Landscaping. I was going to say curb appeal, but yes, don't spend a ton of money getting your landscaping looked great if you have a giant hole in your roof. If you have structural, fundamental problems, there's better places to put your money.

 

Casey Hiers:

There it is and I think that's the connection we want to make with a couple of things. The first one is getting 20 new patients a month is a good benchmark. That's a good metric. Hopefully, word of mouth and good reviews online, and things of that nature can lead to that, but if you're spending a lot of money on digital marketing and advertising, and you're bringing in 20 new patients a month, but 30 are going out the door, that's a net loss of 10. Again, you've got to go back to the understanding of the why. Is it cultural? Is it your hygiene department? Is it not enough time with patients, case acceptance? What is it? But before you go dump a bunch of money in advertising, make sure the house is in order. Get the great landscaping, but let's make sure, to your point, structurally, the house is sound.

 

Jarrod Bridgeman:

The important thing is patient retention. Hopefully, people are coming to visit you every six months. When I was younger, I wasn't so great at it in college, I was too busy studying was what I would say, but you need to find ways to keep the patients and retain patients and have them come again, and again, and again. If you're bringing in a bunch of new people and as you said, even more are leaving, advertising, you're bringing in people, but for one-off things.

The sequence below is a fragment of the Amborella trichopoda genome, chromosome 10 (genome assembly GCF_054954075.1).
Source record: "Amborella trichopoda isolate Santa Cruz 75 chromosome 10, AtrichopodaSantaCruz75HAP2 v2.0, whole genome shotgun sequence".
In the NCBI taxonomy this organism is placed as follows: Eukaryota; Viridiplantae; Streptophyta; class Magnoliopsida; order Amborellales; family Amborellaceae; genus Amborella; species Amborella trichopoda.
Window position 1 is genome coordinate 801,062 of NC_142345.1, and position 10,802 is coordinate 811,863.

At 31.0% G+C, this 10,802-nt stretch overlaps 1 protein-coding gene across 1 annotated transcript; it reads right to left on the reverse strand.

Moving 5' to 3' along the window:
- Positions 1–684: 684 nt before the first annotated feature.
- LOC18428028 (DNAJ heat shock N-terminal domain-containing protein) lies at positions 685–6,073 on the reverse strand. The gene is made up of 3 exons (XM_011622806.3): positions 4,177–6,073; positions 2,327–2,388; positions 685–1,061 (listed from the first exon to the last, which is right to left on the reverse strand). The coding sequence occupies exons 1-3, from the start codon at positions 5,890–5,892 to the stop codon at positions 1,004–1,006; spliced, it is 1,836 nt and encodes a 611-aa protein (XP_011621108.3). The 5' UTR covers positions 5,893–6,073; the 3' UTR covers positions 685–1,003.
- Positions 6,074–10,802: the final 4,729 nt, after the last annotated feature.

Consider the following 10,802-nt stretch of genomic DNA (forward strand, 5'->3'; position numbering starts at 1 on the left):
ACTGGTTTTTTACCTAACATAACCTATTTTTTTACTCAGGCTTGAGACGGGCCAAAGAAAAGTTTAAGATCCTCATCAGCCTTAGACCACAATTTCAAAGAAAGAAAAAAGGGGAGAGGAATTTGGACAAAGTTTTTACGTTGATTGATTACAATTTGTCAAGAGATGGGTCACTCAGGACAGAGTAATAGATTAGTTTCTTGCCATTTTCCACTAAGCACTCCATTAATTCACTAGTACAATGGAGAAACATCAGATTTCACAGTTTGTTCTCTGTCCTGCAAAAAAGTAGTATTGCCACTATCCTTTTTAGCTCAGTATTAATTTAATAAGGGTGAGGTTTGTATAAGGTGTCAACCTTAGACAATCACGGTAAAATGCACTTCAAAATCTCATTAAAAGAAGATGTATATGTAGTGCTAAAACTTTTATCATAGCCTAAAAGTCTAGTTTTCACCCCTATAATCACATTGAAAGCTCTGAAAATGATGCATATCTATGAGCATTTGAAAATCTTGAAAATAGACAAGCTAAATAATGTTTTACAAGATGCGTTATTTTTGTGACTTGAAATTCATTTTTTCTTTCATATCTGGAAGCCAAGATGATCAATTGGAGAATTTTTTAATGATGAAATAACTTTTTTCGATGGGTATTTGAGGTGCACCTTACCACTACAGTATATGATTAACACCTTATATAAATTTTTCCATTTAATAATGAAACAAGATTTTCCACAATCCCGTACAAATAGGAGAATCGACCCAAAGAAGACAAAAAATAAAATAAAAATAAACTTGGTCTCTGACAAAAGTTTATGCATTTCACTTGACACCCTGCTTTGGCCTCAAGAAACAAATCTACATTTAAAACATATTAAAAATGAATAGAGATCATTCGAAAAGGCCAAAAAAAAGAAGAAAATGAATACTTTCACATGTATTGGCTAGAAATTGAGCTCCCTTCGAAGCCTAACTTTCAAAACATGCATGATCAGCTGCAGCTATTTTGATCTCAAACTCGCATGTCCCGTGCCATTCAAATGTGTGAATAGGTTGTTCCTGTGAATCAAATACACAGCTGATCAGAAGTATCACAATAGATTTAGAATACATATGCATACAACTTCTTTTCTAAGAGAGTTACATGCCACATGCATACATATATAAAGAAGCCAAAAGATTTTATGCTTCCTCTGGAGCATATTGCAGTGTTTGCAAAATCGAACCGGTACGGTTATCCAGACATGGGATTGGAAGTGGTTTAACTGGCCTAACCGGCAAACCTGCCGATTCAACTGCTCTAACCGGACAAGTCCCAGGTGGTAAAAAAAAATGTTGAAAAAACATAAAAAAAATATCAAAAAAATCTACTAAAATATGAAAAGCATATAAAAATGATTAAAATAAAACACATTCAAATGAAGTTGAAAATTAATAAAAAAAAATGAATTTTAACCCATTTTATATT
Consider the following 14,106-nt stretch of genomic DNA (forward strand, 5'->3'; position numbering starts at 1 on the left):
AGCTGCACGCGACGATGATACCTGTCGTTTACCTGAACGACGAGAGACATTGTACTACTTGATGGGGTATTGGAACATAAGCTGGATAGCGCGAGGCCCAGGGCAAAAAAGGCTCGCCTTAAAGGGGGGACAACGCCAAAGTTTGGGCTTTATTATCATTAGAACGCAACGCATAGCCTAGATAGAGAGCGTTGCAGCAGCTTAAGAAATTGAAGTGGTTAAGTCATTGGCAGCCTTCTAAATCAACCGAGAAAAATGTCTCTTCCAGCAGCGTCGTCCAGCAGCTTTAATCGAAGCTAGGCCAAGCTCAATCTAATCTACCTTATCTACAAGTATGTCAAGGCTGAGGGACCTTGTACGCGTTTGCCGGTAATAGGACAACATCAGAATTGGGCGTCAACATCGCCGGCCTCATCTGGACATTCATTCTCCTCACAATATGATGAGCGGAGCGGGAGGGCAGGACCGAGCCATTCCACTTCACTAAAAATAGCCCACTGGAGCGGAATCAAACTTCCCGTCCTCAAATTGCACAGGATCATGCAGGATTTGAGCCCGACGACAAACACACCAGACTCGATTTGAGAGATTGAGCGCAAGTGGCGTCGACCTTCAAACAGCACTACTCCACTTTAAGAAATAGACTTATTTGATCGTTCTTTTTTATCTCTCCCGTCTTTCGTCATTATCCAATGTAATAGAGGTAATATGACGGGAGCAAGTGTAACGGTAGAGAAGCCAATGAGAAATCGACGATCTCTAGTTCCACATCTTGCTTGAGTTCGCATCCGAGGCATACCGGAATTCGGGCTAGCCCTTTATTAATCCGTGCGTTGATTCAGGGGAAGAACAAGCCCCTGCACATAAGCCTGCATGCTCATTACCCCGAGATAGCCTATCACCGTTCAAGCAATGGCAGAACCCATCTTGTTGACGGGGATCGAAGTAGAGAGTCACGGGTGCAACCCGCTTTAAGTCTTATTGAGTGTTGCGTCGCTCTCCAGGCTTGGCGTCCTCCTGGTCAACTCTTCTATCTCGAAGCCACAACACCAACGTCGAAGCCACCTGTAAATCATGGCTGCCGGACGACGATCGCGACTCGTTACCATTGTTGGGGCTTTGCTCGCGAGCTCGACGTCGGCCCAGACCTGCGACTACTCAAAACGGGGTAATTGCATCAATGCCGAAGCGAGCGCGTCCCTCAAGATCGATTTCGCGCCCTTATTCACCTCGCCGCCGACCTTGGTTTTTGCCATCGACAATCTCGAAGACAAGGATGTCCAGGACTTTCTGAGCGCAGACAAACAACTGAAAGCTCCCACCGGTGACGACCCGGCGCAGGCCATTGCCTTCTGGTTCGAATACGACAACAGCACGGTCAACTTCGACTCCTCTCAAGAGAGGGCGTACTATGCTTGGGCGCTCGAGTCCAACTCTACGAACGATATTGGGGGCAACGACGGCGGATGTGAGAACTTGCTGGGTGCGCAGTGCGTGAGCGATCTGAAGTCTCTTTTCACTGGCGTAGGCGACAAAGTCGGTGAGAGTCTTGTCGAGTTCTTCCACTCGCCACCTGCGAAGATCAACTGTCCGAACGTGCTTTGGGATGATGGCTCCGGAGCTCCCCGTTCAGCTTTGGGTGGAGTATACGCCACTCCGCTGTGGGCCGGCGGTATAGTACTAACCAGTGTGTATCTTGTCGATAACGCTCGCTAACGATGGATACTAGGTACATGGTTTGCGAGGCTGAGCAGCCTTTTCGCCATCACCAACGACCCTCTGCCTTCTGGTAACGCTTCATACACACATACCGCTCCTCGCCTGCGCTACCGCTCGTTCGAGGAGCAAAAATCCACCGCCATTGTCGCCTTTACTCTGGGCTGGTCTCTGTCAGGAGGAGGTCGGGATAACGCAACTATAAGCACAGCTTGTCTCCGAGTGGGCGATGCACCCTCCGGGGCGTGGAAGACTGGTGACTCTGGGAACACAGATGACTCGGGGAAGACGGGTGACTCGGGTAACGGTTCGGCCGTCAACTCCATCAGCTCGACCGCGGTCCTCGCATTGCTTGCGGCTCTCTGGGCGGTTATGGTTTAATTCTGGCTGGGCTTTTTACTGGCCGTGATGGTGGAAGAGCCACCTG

Casey Hiers:

It's a revolving door, right?

 

Jarrod Bridgeman:

Yeah.

 

Casey Hiers:

We see some of those different advertisers where maybe you're promoting something and you're getting those one-time drill and fill people who are just looking for a bargain. You've got to sit back and look at that and say, "Is that worth? It is my marketing and advertising budget accomplishing what I want it to accomplish?" Again, is there a good case acceptance? Is the dentist and the team confidently securing case acceptance? Is there enough time? What does that look like? If that's all spot on, then let's look at insurances. I mean, you don't want to advertise and bring on 50 new patients a year who have the worst insurance in town. That's going to be another component that needs to be measured to understand-

 

Jarrod Bridgeman:

Where you're making cents on the dollar.

 

Casey Hiers:

Correct? Yeah. You're spending tens of thousands of dollars to advertise and ultimately, you need to know what those metrics are, but you're bringing on X amount of patients who are with certain dental plans where ultimately, your good patients are simply getting further and further booked out. Your schedule's filled up, but it's not moving the needle. Too often, again, it's just more, more marketing, more production.